• Don Pinkney

HOW TO CHOOSE A CONTRACTOR

Updated: Feb 1, 2020


Let’s be real, the industry is saturated with a ton of contractors and if you don’t know how to sort through the professionals from the “nightmares” (to say the least), it could cost you a lot of time, money, and property damage – all of which are major no-no’s when investing in real estate.


KNOW YOUR VISION

Before you can hire someone to make any changes to your home you first need to know what renovations you want to be done.

For example, if you want your bathroom remodeled you need to know how you want it to look. Is there anything you want to add or take away from this space? Do you prefer a subway tile or are you open to other ideas? What color do you want the walls? Knowing the answer to these questions can take you a long way when working with your contractor.

You can brainstorm ideas by looking at pictures online or in a magazine. If you are a more hands-on person, you can even go window shopping at your local Home Depot or Ikea to get some creative ideas.

Once you’ve brainstormed some ideas of what you want, I recommend drawing a sketch. Your sketch doesn’t have to be an art masterpiece, it just needs to be a rough draft of your vision… and we’ve all been using crayons to color since children – you can do it!


EDUCATE YOURSELF

Now that you have a clear vision for your project, it is time to educate yourself on what it’s going to take to complete it. There are 2 things I recommend you to research, on top of any other curiosities that you may have – permits and materials.

Permits

By definition, a building permit is an official approval issued by the local government agency that allows you or your contractor to proceed with a construction or remodeling project on your property.

Work that requires a certain level of skill often requires a permit; this is how towns ensure safety.

For example, if you were painting the interior of your home or installing a new carpet you would NOT need a permit. Why? Because those are considered cosmetic changes and generally cosmetic changes don’t require permits. However, if your scope of work included rough plumbing or an electrical rewire you WILL need a permit. That work requires a certain level of skill and could not be done without a licensed professional.

To assist with your research, you can always visit your town's local municipal building.

Materials

It’s a given that your contractor will be knowledgeable of the materials needed to complete your renovations however you should still be aware of what materials are necessary and how much they cost.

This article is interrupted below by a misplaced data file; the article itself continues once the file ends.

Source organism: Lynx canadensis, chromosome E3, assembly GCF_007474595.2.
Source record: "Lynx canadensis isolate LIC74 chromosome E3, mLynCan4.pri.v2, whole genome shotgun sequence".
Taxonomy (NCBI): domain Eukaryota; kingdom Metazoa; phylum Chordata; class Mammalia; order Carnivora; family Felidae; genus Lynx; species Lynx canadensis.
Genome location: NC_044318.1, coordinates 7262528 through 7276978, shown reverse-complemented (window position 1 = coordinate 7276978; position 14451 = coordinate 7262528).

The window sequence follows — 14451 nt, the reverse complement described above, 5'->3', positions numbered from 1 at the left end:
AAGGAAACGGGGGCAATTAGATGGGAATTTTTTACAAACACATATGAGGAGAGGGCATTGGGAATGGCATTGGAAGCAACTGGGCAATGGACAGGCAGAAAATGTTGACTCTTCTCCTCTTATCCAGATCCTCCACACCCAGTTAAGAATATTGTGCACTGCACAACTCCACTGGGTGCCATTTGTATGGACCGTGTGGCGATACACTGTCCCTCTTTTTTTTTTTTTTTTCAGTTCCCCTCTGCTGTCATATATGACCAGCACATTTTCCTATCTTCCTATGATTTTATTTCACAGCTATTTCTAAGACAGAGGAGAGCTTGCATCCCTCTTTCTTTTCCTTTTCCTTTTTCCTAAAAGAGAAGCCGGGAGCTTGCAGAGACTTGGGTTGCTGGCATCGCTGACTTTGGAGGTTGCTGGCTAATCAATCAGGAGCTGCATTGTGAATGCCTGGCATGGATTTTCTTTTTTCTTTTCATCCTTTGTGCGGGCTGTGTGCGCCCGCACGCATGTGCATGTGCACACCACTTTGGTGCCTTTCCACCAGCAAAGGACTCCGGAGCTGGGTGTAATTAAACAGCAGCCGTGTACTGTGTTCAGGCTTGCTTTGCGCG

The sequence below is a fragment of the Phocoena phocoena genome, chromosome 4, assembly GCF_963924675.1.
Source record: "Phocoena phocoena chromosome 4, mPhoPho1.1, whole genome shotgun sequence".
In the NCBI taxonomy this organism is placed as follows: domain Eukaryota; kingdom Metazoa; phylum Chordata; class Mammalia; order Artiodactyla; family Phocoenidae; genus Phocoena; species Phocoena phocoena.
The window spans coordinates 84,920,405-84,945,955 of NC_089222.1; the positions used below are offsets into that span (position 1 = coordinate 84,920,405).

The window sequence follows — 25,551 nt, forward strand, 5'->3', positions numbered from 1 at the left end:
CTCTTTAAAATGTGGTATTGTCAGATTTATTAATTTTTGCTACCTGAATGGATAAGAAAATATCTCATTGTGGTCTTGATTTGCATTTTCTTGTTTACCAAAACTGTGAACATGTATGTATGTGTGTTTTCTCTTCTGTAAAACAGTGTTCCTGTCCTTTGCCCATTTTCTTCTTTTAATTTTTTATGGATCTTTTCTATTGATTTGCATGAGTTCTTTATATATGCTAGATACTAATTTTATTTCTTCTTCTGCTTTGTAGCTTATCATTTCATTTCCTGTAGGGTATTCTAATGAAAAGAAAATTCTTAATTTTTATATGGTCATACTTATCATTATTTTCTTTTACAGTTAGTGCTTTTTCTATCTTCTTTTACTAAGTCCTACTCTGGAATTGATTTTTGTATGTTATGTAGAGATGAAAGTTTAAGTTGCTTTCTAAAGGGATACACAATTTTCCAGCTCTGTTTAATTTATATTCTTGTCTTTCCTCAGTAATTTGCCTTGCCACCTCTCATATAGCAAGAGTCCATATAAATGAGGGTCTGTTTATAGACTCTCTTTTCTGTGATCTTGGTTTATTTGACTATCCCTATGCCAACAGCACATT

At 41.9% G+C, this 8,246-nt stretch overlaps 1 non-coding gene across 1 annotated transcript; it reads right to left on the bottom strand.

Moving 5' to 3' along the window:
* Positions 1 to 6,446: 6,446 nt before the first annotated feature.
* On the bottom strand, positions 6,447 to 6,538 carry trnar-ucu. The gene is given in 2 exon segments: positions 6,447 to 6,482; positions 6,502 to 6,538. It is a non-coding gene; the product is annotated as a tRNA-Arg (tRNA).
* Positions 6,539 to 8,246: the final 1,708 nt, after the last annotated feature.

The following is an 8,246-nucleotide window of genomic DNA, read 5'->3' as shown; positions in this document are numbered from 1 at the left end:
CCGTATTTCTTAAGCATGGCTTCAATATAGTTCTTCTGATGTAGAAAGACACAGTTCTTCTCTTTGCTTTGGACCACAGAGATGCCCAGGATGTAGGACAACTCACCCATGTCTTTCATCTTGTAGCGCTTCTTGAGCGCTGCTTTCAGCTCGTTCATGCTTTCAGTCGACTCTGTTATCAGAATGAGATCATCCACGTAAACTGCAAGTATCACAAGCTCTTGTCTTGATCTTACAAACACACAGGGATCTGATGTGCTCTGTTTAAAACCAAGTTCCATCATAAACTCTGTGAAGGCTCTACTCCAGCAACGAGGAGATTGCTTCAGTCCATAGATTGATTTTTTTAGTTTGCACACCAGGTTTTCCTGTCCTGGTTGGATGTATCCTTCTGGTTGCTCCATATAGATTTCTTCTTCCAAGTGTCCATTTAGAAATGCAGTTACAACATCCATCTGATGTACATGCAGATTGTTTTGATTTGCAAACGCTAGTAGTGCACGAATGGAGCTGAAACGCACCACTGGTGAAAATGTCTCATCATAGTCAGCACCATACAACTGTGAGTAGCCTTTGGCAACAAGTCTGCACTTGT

WHAT’S YOUR BUDGET?

After teaching yourself the ins and outs of your upcoming project it’s time to create a REALISTIC budget. By this time in the process, you will have an idea of how much materials cost, so now all you have to do is add up the prices for materials, the sum of that will be your materials budget.

Part of your due diligence in the previous step is to compare prices from multiple retailers. Remember, there are more retailers than just Home Depot & Lowes.

Now that you created your materials budget it’s time to come up with your labor budget.

To get your labor budget I recommend calling at least 3 different contractors and asking for an estimate for the work you’d like done. When requesting an estimate be sure to specify that you are looking for labor prices only. Many contractors will charge you extra if they have to pick up project materials for you.

Your labor budget comes from the contractor you decide to go with.

Keep in mind that the cheaper price isn’t always the best deal. You get what you pay for. The next step can give you great insight on what contractor to go with.

Once you choose your contractor based on price, it’s time for you to do some more due diligence – this step is going to ensure that you’re choosing the right person to complete your renovations.


FACT CHECK

When you first meet with the contractor you should have a list of questions already prepared. Your contractor should make you feel comfortable and confident with their knowledge as they are answering your questions. If there are any questions you have that the contractor does not have the answer to do not be alarmed, at least they’re being honest. What really counts is if they’re able to utilize their resources to get back to you promptly with an informative answer to your question.

In addition to having all of your questions answered, you want to make sure that your contractor can provide you with their license and insurance.

Licenses

A license is important because if your project requires a building permit; your contractor can’t pull it without one. Licenses are not “one size fits all.” Just because your contractor has a general contracting license does not mean they’ll be able to pull plumbing permits; you would need a licensed plumber for that.

Insurance

Insurance is important for the same reasons you need car, home, or even cell phone insurance – it keeps you (and your wallet) protected if anything happens. If one of your contractor’s employees gets hurt while working on your property and the contractor does not have insurance, you will be held liable. And when you’re held liable it generally ends with your being sued and that is not part of the budget you created.

Lastly, don’t be afraid to see pictures of your contractor's work or even ask for referrals. By the time you’re done with this step, you need to be 100% comfortable with your contractor and their level of skills.


These simple tips can help you navigate while searching for a contractor to assist you with your project. Stay tuned because I’ll be teaching you how to build a good relationship with your contractor next.


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